- Mileage. If you're using personal vehicles for business purposes, give your tax accountant a log of your mileage, so you can take the appropriate deduction.
- Documentation. Once you have prepared your data for your accountant, keep your documentation for the appropriate length of time in case of an audit. Most accountants recommend you keep documentation for seven years.
New rules that apply specifically to 2006 tax returns provide five additional factors to consider now:
- Speed up equipment deductions. If you acquired any business equipment or furnishings in 2006, you can take first year expensing instead of depreciation over five, seven or more years. Called the Section 179 deduction, this allows you to immediately deduct up to $108,000, even if you financed some or all of the purchase price. If 2006 was not a profitable year for you, selecting depreciation will give you a tax gain in future, profitable years.
- Save for medical costs. If you had a high deductible health plan for 2006, you can make tax deductible contributions to a health savings account. The cap on deducible contributions for 2006 is $2,700 for yourself or $5,450 for family coverage. If you were 55 or older by the end of 2006, add another $700 to the HSA. Funds in HSAs accrue on a tax deferred basis, and can be withdrawn tax free to pay medical expenses not covered by insurance.
- Put more into retirement. If you set up a profit sharing or other retirement plan by the end of 2006, you can make tax deductible contributions up to the extended date of your 2006 return, which is October 15, 2007. If you did not set up a plan in 2006, you can create and fund a Simplified Employee Pension (SEP) plan by the extended due date of your 2006 return. Discuss the allowable amount you can contribute with your accountant.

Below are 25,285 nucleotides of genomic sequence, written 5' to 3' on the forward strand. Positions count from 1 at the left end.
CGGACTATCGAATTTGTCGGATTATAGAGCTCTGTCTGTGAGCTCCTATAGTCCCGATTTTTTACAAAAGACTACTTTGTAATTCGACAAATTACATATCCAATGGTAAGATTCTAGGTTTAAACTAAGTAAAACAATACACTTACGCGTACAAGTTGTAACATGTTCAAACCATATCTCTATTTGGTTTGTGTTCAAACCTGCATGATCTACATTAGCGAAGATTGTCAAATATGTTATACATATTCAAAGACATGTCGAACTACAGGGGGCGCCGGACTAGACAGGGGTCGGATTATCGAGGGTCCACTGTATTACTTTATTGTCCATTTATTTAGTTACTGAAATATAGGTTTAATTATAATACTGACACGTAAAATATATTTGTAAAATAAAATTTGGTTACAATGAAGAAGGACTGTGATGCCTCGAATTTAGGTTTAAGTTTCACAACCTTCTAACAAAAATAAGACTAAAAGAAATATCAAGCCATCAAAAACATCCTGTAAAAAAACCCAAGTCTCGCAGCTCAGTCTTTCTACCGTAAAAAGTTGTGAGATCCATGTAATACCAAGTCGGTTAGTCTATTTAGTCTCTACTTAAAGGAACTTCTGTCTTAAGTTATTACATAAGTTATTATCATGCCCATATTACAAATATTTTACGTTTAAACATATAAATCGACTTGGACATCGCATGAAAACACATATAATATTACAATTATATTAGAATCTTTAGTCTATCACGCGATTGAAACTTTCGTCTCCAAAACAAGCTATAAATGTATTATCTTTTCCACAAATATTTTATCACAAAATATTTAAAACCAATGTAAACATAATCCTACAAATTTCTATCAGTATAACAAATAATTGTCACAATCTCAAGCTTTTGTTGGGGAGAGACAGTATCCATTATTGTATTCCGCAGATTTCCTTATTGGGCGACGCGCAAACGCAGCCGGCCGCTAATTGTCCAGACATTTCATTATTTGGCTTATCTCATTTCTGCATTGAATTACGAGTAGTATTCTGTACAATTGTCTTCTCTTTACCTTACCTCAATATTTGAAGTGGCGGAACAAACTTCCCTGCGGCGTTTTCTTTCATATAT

- Deduct maximum allowable care expenses. If you use your own car for business travel, use the deduction method that gives you the greatest write off. Check with your accountant to see if actual costs, which include gas and repair, or the standard IRS mileage rate is best.
- Claim telephone excise tax. The federal long-distance phone tax from February 28 to August 1, 2006 is refundable. You can claim actual costs, use a formula provided by the IRS or take a standard deduction of from $30 to $60, depending on how many used the long-distance service.
While you may only have to file income taxes once a year, it's something you should be thinking about throughout the whole year. Many of the business decisions you make will have tax implications, and knowing those ahead of time can save you a lot of money.
Ideally, a small business owner should visit his tax accountant at least quarterly, and any time a major business decision is made. The accountant should be seen as part of the company's strategic team that helps the owner make the best decisions possible.
Tax time looms every April, and when you wait until the last minute, it can be a lot of hard work. This is not only the time to do the work, but also a good time to vow to maintain complete records throughout the year, and consult regularly with your tax person for proactive advice. Smart tax strategies like these not only keep you organized, but they can also help you significantly reduce your company's tax liability.
Portions of this article were edited from a story published on Entrepreneur.com by Pam Newman. Newman is the website's financial management columnist and president of RPPC Inc., a small business training and consulting company. She is also the author of, "Out of the Red," a management accounting guide for small business owners. Portions were also edited from an article in MYBusiness magazine, a publication of the National Federation of Independent Business.